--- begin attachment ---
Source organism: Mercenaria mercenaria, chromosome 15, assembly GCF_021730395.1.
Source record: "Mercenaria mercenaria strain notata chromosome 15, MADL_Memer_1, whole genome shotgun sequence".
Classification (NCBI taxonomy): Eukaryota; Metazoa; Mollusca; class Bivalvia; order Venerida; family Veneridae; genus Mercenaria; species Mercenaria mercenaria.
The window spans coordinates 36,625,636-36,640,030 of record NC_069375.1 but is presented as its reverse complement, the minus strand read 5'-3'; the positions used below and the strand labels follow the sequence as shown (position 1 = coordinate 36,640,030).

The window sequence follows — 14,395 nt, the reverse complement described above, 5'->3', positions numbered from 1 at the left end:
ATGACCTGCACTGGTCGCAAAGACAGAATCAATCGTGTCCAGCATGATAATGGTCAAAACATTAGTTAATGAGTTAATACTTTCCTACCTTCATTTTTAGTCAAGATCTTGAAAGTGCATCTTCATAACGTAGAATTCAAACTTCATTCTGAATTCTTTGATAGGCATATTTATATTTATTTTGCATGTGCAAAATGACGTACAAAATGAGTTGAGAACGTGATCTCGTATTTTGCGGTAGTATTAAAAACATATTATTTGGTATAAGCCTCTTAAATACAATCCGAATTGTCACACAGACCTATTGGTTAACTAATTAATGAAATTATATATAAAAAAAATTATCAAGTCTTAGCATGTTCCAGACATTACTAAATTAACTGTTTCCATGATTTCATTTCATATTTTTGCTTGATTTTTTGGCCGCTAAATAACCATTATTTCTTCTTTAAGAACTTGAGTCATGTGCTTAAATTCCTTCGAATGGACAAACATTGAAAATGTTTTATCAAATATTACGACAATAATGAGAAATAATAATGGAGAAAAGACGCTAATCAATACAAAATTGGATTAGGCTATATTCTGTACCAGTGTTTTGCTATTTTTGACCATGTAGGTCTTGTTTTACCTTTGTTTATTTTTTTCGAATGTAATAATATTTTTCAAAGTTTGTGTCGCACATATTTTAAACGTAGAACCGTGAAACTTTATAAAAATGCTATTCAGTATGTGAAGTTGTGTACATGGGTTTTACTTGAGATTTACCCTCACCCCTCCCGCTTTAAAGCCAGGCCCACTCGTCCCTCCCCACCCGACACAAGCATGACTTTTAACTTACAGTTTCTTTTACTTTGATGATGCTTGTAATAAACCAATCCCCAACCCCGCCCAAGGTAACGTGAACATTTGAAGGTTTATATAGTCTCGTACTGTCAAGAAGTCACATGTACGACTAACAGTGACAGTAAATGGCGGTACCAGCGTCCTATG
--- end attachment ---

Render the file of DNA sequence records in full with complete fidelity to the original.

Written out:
Source organism: Mercenaria mercenaria, chromosome 15, assembly GCF_021730395.1.
Source record: "Mercenaria mercenaria strain notata chromosome 15, MADL_Memer_1, whole genome shotgun sequence".
Classification (NCBI taxonomy): Eukaryota; Metazoa; Mollusca; class Bivalvia; order Venerida; family Veneridae; genus Mercenaria; species Mercenaria mercenaria.
The window spans coordinates 36,625,636-36,640,030 of record NC_069375.1 but is presented as its reverse complement, the minus strand read 5'-3'; the positions used below and the strand labels follow the sequence as shown (position 1 = coordinate 36,640,030).

The window sequence follows — 14,395 nt, the reverse complement described above, 5'->3', positions numbered from 1 at the left end:
ATGACCTGCACTGGTCGCAAAGACAGAATCAATCGTGTCCAGCATGATAATGGTCAAAACATTAGTTAATGAGTTAATACTTTCCTACCTTCATTTTTAGTCAAGATCTTGAAAGTGCATCTTCATAACGTAGAATTCAAACTTCATTCTGAATTCTTTGATAGGCATATTTATATTTATTTTGCATGTGCAAAATGACGTACAAAATGAGTTGAGAACGTGATCTCGTATTTTGCGGTAGTATTAAAAACATATTATTTGGTATAAGCCTCTTAAATACAATCCGAATTGTCACACAGACCTATTGGTTAACTAATTAATGAAATTATATATAAAAAAAATTATCAAGTCTTAGCATGTTCCAGACATTACTAAATTAACTGTTTCCATGATTTCATTTCATATTTTTGCTTGATTTTTTGGCCGCTAAATAACCATTATTTCTTCTTTAAGAACTTGAGTCATGTGCTTAAATTCCTTCGAATGGACAAACATTGAAAATGTTTTATCAAATATTACGACAATAATGAGAAATAATAATGGAGAAAAGACGCTAATCAATACAAAATTGGATTAGGCTATATTCTGTACCAGTGTTTTGCTATTTTTGACCATGTAGGTCTTGTTTTACCTTTGTTTATTTTTTTCGAATGTAATAATATTTTTCAAAGTTTGTGTCGCACATATTTTAAACGTAGAACCGTGAAACTTTATAAAAATGCTATTCAGTATGTGAAGTTGTGTACATGGGTTTTACTTGAGATTTACCCTCACCCCTCCCGCTTTAAAGCCAGGCCCACTCGTCCCTCCCCACCCGACACAAGCATGACTTTTAACTTACAGTTTCTTTTACTTTGATGATGCTTGTAATAAACCAATCCCCAACCCCGCCCAAGGTAACGTGAACATTTGAAGGTTTATATAGTCTCGTACTGTCAAGAAGTCACATGTACGACTAACAGTGACAGTAAATGGCGGTACCAGCGTCCTATG